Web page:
new MaxObject("myAbstraction")

and this is particularly that one that doesn’t work :-/

I got the concept, I guess
But I cannot do that because of the error :-/


May 28, 2012 | 8:07 pm

Jesse, I don’t know another way to "construct" them than to use :

new MaxObject("myAbstraction")

and this is particularly that one that doesn’t work :-/

I got the concept, I guess
But I cannot do that because of the error :-/


May 28, 2012 | 10:13 pm

Yes, I can see that you’re still confused.

MaxObject and MSPObject are an abstract classes that one extends to create Java objects that can live at the level of the patcher, instantiated through MXJ.

The issue appears to be the "abstraction" which still has not been clearly defined. If I understand what you’re wanting to do, this abstraction is a Java class that wraps Jitter objects and sound related data.

If this is right you should take a look at the JitterObject class, which could be contained inside your abstractions. JitterObject allows you to instantiate Jitter objects that reside inside your Java code, and not in the patcher.


May 28, 2012 | 10:13 pm

Yes, I can see that you’re still confused.

MaxObject and MSPObject are an abstract classes that one extends to create Java objects that can live at the level of the patcher, instantiated through MXJ.

The issue appears to be the "abstraction" which still has not been clearly defined. If I understand what you’re wanting to do, this abstraction is a Java class that wraps Jitter objects and sound related data.

If this is right you should take a look at the JitterObject class, which could be contained inside your abstractions. JitterObject allows you to instantiate Jitter objects that reside inside your Java code, and not in the patcher.


May 29, 2012 | 7:48 am

Hi Jesse.
an abstraction in my case here, wouldn’t be JAVA stuff, but a "basic" abstraction as defined in Max patchers (I mean, that one : http://cycling74.com/docs/max6/dynamic/c74_docs.html#abstractions

The idea would be to create abstractions on a side and to call them (I mean, to create them in a patcher) via JAVA.
I have that working with JS but because I’d need to have a powerful communication system between my core (here JS, wanting JAVA) and all the abstractions, I thought about JAVA compiled stuff would be more fast


May 29, 2012 | 7:48 am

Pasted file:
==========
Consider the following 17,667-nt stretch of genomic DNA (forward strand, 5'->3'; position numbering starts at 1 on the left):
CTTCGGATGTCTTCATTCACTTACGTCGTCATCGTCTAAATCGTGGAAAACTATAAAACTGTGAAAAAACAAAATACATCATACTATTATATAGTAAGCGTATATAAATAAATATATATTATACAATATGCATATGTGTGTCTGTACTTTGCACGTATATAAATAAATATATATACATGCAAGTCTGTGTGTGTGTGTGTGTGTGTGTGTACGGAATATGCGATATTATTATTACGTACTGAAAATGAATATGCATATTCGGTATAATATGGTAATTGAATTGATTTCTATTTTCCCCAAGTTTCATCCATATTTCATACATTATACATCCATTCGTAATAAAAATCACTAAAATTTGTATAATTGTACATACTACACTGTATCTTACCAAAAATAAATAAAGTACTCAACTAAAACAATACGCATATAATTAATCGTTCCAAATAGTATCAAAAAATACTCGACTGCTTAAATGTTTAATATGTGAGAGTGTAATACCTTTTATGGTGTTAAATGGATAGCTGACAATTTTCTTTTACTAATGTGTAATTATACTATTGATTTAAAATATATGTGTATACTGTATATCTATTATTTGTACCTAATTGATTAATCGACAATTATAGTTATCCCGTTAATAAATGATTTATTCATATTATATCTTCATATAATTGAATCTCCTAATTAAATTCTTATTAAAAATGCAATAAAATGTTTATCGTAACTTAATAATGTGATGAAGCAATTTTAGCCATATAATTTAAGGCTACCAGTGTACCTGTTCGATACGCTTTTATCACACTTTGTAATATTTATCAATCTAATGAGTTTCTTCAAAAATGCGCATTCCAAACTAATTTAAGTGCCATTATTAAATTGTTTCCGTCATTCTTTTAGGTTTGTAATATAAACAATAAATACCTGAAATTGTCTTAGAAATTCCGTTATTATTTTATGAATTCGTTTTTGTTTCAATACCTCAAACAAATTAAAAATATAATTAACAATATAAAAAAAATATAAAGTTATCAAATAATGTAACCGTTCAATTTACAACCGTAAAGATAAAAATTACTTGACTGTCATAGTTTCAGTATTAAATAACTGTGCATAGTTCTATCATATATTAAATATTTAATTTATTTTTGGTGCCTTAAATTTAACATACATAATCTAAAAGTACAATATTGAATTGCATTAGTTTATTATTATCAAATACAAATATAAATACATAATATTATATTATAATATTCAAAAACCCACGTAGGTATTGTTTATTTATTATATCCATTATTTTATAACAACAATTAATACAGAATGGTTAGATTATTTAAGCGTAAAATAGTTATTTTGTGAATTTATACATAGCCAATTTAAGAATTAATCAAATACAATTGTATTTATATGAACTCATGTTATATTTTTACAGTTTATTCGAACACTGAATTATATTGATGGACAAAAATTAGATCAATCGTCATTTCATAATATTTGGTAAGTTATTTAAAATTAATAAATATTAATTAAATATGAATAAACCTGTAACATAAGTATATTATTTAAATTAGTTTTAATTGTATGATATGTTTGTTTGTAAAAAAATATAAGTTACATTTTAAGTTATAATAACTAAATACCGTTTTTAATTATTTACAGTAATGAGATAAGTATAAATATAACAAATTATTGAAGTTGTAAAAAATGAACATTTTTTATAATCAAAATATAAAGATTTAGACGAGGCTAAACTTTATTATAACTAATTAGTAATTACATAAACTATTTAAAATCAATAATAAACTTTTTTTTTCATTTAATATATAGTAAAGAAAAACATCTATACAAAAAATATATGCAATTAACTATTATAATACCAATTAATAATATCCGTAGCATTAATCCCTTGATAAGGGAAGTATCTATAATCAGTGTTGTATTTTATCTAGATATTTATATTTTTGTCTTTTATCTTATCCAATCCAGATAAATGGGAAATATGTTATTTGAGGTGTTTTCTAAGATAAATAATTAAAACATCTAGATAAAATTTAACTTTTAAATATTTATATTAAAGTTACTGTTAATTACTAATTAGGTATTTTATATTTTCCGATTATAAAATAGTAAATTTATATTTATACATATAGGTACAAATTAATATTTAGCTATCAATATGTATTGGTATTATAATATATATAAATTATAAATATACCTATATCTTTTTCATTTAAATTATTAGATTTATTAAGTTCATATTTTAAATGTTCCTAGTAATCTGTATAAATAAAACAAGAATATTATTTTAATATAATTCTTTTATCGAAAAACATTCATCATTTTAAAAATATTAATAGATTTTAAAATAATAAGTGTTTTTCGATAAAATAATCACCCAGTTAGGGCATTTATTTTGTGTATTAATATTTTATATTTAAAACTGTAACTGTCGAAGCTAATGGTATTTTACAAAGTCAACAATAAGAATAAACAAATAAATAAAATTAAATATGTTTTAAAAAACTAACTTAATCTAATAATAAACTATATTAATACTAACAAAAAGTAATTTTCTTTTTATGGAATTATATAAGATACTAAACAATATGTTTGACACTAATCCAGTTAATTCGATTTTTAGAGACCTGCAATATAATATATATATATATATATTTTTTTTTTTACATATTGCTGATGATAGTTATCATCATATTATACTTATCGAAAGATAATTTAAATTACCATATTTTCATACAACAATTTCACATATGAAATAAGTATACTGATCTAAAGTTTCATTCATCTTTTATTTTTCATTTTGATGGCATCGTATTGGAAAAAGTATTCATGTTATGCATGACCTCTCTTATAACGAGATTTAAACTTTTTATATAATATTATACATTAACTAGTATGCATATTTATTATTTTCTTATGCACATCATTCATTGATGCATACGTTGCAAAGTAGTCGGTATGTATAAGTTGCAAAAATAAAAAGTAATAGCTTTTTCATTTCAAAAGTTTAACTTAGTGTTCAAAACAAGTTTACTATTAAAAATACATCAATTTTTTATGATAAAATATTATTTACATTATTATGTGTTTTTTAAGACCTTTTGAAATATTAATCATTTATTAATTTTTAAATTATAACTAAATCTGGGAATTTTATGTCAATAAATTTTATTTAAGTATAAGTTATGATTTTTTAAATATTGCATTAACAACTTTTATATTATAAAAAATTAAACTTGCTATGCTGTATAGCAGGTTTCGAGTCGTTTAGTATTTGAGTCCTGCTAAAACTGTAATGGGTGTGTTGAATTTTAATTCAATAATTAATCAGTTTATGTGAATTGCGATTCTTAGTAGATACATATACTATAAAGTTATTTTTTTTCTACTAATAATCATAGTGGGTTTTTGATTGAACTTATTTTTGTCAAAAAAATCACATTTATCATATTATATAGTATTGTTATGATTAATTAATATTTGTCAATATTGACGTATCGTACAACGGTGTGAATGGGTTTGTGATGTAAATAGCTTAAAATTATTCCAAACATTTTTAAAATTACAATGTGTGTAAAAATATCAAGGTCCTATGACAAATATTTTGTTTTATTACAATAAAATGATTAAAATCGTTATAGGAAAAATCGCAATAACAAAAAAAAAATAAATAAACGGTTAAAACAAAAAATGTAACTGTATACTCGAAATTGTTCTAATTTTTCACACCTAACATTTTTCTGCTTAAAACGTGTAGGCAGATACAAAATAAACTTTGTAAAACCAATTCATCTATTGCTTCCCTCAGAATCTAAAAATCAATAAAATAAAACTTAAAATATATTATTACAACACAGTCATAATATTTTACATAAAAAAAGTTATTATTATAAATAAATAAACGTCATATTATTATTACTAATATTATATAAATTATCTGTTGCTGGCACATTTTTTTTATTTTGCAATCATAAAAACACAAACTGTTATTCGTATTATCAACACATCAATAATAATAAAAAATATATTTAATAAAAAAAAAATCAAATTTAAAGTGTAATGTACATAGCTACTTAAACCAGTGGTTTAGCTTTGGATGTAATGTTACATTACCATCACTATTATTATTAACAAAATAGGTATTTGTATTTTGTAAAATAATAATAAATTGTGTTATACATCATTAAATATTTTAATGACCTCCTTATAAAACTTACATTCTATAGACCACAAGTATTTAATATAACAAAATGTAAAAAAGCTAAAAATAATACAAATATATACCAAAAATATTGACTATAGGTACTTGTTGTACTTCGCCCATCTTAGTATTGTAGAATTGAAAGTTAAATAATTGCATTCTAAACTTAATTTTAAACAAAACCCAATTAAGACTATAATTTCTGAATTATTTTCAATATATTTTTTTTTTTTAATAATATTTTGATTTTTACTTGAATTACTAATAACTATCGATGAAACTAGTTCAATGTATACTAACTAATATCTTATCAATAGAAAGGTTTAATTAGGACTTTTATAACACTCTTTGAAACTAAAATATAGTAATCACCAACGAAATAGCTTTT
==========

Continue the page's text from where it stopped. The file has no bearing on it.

Hi Jesse.
an abstraction in my case here, wouldn’t be JAVA stuff, but a "basic" abstraction as defined in Max patchers (I mean, that one : http://cycling74.com/docs/max6/dynamic/c74_docs.html#abstractions

The idea would be to create abstractions on a side and to call them (I mean, to create them in a patcher) via JAVA.
I have that working with JS but because I’d need to have a powerful communication system between my core (here JS, wanting JAVA) and all the abstractions, I thought about JAVA compiled stuff would be more fast


May 29, 2012 | 4:35 pm

In that case you want to use the MaxPatcher and MaxBox objects within Java.


May 29, 2012 | 4:35 pm

In that case you want to use the MaxPatcher and MaxBox objects within Java.


May 29, 2012 | 4:50 pm

just before your answer (I swear I swear)
I did that and indeed, as you wrote, it works fine:


import com.cycling74.max.*;
public class testAbstractionLoad extends MaxObject {

private MaxPatcher _p = null;

testAbstractionLoad() {
_p = this.getParentPatcher();

}

public void buildAbstraction()
{

MaxBox b11 = _p.newDefault(20,20,"myAbstraction",null);

}
}

It means I can begin to build the core that would "dispatch" my abstraction on the go
I’ll keep references of all abstractions in nice Java data structures better than array for what I want to do
Indeed, I’ll need to add/remove abstraction without to have to make an array with empty slot :p

(maxi thanks Jesse to have taken time to explain me things a lot)


May 29, 2012 | 4:50 pm

just before your answer (I swear I swear)
I did that and indeed, as you wrote, it works fine:


import com.cycling74.max.*;
public class testAbstractionLoad extends MaxObject {

private MaxPatcher _p = null;

testAbstractionLoad() {
_p = this.getParentPatcher();

}

public void buildAbstraction()
{

MaxBox b11 = _p.newDefault(20,20,"myAbstraction",null);

}
}

It means I can begin to build the core that would "dispatch" my abstraction on the go
I’ll keep references of all abstractions in nice Java data structures better than array for what I want to do
Indeed, I’ll need to add/remove abstraction without to have to make an array with empty slot :p

(maxi thanks Jesse to have taken time to explain me things a lot)


Viewing 27 posts - 1 through 27 (of 27 total)